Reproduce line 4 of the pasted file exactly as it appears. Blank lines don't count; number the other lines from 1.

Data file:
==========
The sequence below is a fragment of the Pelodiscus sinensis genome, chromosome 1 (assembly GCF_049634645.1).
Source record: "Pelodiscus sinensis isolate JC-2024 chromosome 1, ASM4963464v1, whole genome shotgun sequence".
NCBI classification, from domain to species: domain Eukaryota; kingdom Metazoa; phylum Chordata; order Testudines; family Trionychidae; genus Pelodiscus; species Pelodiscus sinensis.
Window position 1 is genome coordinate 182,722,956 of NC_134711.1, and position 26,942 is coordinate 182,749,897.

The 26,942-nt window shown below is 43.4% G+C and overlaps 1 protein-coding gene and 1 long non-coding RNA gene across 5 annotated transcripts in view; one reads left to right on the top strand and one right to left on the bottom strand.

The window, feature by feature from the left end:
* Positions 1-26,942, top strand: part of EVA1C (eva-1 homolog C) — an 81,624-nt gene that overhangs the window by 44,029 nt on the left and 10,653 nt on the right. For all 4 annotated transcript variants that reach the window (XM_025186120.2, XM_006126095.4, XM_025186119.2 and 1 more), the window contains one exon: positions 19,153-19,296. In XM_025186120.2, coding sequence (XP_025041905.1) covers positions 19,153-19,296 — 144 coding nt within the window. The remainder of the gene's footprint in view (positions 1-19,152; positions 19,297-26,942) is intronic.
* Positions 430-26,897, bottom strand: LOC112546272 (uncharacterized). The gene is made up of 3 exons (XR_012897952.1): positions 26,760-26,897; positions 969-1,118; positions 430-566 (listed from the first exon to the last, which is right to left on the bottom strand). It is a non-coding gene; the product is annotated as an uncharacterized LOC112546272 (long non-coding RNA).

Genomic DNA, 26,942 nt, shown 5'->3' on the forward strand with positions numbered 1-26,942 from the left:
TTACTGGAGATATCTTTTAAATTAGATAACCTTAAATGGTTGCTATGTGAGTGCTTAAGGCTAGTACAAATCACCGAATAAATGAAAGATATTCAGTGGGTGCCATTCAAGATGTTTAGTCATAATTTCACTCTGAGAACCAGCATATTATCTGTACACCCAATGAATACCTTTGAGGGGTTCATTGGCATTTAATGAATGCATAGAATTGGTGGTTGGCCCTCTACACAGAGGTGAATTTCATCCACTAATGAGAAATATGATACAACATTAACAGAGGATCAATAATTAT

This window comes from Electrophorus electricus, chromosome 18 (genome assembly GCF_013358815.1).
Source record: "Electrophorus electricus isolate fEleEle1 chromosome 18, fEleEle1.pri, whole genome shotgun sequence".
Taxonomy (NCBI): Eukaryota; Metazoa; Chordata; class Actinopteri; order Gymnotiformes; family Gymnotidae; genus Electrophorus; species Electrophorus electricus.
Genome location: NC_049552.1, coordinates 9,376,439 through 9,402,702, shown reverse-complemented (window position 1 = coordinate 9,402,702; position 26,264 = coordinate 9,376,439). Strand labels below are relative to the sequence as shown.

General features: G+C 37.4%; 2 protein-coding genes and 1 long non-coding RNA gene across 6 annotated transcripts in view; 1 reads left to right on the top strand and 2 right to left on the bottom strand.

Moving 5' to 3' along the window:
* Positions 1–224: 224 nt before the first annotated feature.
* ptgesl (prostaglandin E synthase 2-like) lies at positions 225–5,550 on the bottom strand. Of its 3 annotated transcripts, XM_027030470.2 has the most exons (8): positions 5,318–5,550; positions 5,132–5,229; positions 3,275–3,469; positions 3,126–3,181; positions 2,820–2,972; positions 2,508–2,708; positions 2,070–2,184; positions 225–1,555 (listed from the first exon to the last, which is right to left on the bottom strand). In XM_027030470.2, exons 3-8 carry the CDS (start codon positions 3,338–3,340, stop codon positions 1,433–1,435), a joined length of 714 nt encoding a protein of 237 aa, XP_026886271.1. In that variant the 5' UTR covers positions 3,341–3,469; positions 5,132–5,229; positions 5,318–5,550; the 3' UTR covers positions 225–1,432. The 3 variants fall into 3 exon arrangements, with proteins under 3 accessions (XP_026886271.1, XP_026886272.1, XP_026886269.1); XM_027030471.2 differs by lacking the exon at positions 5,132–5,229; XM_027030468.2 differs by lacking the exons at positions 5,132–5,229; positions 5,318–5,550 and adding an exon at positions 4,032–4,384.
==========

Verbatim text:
Window position 1 is genome coordinate 182,722,956 of NC_134711.1, and position 26,942 is coordinate 182,749,897.